From Confusion to Clarity

(The personal reflections on confusion quoted throughout this article were generously shared by "Michele." Thank you, Michele.)

"I often find myself feeling confused. It is a theme that has run through my life over many years. Now in my 60’s this trait has had long innings. It is confusion that often leaves me feeling inadequate and foolish, as if 'why can’t I sort things out, others seem to manage.' Confusion rears its ugly head when I have decisions to make. It also crops up when I am in a conflict and when I have a difference of opinion with someone."

Being confused about what we want, what is the right thing to do, or even who we are is distressing. The mind seeks clarity and the body feels best when we have certainty. While a state of confusion isn’t comfortable by any means, in the world of brain change it’s often a positive marker of growth or at least growth potential. Confusion means we are straddling change and motivated to find clarity.


What makes clarity difficult to achieve is that with clarity comes emotional risks. When we know what we want, we risk disappointing and angering ourselves and/or others. Clarity of who we are leads to consequences that come from living an authentic life - this is who I am. Will I still be loved and accepted?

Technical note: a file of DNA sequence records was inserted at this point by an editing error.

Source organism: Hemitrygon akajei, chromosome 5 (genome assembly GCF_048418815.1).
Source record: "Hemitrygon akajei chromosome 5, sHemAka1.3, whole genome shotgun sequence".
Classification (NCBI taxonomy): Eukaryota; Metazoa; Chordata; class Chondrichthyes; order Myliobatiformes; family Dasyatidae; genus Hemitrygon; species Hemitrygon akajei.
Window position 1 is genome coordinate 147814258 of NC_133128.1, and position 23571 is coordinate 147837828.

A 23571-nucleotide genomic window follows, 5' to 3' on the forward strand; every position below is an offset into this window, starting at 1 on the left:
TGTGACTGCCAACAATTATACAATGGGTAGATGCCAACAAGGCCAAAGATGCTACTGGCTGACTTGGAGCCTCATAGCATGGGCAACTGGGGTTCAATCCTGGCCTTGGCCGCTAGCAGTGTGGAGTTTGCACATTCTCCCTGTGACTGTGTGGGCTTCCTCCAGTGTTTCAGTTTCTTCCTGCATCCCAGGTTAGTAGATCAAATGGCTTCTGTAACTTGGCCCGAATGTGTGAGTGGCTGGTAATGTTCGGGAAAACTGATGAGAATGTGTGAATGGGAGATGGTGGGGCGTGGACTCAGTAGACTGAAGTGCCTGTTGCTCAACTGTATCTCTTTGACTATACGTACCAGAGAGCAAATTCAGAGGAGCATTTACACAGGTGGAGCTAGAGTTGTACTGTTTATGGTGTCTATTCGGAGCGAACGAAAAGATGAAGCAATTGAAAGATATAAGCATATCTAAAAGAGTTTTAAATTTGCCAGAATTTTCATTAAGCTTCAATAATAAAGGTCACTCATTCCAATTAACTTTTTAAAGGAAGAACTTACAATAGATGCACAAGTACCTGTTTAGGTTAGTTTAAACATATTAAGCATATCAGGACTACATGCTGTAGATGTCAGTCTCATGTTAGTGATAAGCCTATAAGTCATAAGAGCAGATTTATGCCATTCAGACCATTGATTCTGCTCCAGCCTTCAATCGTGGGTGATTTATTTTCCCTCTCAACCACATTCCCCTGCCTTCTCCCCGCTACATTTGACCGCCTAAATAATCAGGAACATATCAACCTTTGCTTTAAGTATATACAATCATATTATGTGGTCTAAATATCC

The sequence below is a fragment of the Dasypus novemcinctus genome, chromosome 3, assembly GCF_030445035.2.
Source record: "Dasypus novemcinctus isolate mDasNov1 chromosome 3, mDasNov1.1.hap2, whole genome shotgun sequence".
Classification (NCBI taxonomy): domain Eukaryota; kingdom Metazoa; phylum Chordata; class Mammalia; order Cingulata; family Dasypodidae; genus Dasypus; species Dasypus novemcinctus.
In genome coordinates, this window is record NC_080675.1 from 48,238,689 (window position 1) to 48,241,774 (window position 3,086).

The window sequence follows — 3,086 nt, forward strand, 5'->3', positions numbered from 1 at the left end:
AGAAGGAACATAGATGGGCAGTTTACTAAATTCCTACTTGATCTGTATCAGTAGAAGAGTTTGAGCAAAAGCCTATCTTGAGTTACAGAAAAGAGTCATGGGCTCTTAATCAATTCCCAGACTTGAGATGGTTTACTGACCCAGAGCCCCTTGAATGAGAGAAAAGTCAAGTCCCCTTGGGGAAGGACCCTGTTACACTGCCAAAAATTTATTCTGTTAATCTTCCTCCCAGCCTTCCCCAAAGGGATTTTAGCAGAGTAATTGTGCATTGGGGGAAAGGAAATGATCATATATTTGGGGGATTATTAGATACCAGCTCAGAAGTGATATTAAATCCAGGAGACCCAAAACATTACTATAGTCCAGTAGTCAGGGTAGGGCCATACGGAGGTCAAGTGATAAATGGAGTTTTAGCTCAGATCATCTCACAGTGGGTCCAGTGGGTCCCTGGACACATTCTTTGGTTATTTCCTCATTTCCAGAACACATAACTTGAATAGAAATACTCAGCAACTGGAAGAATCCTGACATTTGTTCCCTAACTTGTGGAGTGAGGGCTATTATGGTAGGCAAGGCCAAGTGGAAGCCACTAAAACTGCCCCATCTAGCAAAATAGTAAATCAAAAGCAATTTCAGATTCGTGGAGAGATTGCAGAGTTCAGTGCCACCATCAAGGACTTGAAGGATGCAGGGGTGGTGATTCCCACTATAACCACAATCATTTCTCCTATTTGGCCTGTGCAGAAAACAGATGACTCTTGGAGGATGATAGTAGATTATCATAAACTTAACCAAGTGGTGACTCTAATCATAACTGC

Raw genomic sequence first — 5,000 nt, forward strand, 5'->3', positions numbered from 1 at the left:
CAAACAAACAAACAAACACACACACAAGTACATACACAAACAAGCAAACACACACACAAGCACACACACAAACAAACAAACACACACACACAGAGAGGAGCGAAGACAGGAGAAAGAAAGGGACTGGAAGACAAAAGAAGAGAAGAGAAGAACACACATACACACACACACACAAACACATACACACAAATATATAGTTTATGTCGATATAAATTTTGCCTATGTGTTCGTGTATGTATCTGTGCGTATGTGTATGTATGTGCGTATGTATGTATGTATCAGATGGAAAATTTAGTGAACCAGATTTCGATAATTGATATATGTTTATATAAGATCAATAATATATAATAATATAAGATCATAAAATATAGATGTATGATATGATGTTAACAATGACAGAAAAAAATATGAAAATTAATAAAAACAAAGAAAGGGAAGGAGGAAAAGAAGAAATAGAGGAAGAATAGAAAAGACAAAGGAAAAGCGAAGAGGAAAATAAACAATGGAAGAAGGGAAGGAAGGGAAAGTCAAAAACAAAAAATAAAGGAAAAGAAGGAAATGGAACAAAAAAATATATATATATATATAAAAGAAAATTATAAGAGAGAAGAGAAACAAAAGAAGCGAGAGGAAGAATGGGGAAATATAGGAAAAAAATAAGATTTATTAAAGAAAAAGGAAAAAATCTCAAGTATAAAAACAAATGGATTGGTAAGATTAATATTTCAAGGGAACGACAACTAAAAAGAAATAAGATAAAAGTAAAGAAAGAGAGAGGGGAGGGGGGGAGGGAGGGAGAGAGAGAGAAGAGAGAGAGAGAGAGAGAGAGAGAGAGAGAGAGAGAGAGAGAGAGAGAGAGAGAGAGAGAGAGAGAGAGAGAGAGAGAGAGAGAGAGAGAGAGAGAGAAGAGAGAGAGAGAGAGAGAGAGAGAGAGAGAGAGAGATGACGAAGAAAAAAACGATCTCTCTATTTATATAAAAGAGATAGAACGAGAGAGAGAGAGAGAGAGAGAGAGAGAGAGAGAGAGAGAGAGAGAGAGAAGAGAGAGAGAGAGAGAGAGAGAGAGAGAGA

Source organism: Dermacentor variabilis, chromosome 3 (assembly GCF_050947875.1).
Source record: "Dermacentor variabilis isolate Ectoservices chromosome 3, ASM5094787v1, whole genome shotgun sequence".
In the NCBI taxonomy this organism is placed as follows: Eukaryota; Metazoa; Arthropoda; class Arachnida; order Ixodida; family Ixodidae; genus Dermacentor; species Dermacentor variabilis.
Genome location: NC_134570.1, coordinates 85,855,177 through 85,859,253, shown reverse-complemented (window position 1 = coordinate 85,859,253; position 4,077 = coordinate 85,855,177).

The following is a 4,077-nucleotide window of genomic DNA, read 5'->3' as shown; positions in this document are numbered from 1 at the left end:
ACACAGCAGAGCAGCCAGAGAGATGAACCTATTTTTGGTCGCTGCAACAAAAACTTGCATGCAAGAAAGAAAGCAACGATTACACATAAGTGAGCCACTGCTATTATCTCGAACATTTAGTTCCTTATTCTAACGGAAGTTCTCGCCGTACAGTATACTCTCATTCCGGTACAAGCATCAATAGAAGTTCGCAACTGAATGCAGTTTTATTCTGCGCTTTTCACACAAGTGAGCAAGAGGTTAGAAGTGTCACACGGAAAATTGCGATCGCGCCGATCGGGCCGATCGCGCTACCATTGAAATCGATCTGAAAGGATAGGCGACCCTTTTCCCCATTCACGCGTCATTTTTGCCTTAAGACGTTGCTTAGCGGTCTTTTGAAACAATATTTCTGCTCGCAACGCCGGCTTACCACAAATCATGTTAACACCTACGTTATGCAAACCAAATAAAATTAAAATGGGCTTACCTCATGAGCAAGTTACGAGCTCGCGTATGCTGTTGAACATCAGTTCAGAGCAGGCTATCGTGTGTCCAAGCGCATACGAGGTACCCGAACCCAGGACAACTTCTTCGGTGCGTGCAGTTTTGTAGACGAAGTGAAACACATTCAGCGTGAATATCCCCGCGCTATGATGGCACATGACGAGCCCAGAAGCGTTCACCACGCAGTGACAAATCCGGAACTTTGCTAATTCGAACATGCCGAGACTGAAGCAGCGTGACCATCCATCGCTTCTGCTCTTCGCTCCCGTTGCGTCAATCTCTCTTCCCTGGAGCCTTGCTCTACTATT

So one way to understand confusion is to think of it as a protective defense. I’ve mapped it on the Change Triangle, my favorite tool to understand and work with emotions.


Confusion is a defense on the Change Triangle because it protects us from conflicts and emotions.


What helps move us from confusion to clarity is the ability to sense and work through emotions and conflicts in very specific ways. Specifically looking at confusion through an emotionally aware lens using the Change Triangle tool helps to:

  1. Understand confusion and the accompanying anxiety as a signal that underlying emotions need naming and processing.

  2. Recognize, soothe, and transform shame, guilt, and regret for potential mistakes.

  3. Validate, and move through core emotions like sadness, anger, and fear. For example, we might have to move through sadness to be ok with missed opportunities. Anger may arise towards others who have negatively affected our confidence. We may have to address fears stemming from younger parts of us that live inside our minds anticipating punishment.

  4. Summon courage and self-compassion by shifting into an openhearted state.